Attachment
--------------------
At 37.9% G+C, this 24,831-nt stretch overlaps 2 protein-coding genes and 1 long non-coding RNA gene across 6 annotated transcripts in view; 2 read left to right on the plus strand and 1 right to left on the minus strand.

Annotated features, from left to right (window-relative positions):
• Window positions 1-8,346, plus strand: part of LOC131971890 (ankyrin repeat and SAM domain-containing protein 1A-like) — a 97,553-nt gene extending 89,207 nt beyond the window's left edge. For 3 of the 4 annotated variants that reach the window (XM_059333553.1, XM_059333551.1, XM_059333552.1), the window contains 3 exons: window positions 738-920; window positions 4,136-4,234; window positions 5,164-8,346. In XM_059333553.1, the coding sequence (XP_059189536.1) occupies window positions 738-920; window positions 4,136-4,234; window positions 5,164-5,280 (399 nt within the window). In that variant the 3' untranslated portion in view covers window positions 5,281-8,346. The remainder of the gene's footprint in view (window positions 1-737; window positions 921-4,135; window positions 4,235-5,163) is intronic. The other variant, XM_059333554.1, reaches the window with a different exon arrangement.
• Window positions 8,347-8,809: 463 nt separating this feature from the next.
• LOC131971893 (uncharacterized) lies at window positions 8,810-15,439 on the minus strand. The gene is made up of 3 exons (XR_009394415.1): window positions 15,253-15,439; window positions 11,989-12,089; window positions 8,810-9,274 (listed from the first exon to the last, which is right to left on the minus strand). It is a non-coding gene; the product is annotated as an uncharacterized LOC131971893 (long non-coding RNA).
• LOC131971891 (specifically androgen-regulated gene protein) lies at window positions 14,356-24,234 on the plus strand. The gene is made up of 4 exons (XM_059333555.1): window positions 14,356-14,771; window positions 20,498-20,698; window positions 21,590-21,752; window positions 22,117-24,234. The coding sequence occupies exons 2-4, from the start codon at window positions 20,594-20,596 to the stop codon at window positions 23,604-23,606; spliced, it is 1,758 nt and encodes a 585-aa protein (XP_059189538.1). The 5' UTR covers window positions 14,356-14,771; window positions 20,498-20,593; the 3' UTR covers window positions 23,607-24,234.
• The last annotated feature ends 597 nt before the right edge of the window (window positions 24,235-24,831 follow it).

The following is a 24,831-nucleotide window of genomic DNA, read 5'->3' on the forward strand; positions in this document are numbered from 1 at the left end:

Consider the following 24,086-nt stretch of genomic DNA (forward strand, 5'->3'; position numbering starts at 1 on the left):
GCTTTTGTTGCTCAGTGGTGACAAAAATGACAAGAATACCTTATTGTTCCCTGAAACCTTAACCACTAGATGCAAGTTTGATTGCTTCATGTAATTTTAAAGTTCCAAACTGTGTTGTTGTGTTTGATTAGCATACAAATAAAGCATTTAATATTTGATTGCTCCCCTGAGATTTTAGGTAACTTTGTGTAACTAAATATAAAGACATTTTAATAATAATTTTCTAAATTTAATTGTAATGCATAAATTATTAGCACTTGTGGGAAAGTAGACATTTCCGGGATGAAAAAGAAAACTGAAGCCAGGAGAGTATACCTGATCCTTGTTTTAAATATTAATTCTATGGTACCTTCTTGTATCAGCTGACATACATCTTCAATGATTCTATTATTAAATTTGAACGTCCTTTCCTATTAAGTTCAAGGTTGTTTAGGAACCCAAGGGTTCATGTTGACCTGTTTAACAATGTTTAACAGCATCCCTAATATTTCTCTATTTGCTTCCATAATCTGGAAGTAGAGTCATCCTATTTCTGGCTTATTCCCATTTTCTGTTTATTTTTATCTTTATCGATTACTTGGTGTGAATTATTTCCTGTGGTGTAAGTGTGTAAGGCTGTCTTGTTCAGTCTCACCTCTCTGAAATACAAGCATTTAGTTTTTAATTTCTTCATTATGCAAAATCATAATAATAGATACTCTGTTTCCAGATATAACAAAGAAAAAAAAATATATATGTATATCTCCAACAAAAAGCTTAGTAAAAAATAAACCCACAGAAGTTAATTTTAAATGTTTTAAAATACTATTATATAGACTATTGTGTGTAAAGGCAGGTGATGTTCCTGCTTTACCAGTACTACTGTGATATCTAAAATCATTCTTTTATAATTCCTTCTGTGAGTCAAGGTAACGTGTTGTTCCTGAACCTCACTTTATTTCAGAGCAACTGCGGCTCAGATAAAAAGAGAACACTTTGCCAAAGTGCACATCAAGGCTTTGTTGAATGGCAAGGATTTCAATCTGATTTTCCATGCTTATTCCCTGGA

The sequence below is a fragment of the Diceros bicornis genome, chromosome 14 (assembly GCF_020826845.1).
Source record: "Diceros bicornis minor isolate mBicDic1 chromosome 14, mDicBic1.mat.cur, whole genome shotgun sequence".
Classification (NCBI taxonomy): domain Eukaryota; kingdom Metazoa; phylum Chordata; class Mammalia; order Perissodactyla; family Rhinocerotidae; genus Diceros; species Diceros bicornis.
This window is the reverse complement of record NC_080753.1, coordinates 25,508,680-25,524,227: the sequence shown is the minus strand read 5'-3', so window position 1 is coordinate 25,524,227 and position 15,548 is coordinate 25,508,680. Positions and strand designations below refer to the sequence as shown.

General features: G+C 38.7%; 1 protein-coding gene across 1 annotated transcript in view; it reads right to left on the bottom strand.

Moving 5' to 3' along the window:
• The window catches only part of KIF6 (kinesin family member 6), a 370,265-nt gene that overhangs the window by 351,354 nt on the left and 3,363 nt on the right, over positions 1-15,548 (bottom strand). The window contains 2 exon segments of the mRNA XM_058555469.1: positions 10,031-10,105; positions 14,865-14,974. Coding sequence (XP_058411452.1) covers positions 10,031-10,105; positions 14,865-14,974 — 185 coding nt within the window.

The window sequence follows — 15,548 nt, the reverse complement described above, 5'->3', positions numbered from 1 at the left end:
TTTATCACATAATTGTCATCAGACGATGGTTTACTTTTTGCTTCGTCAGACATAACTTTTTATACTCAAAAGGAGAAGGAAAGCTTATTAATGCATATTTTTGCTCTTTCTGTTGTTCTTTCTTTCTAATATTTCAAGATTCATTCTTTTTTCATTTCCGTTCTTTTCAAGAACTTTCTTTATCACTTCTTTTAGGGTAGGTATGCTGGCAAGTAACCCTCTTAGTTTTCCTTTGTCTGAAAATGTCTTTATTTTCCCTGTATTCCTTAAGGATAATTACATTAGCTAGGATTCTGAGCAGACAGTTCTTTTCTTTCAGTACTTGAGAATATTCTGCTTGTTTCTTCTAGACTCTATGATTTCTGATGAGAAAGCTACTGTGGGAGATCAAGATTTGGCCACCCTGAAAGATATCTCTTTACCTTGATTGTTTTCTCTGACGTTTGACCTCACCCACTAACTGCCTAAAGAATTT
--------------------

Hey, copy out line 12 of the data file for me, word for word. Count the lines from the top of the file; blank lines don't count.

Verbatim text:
Source record: "Diceros bicornis minor isolate mBicDic1 chromosome 14, mDicBic1.mat.cur, whole genome shotgun sequence".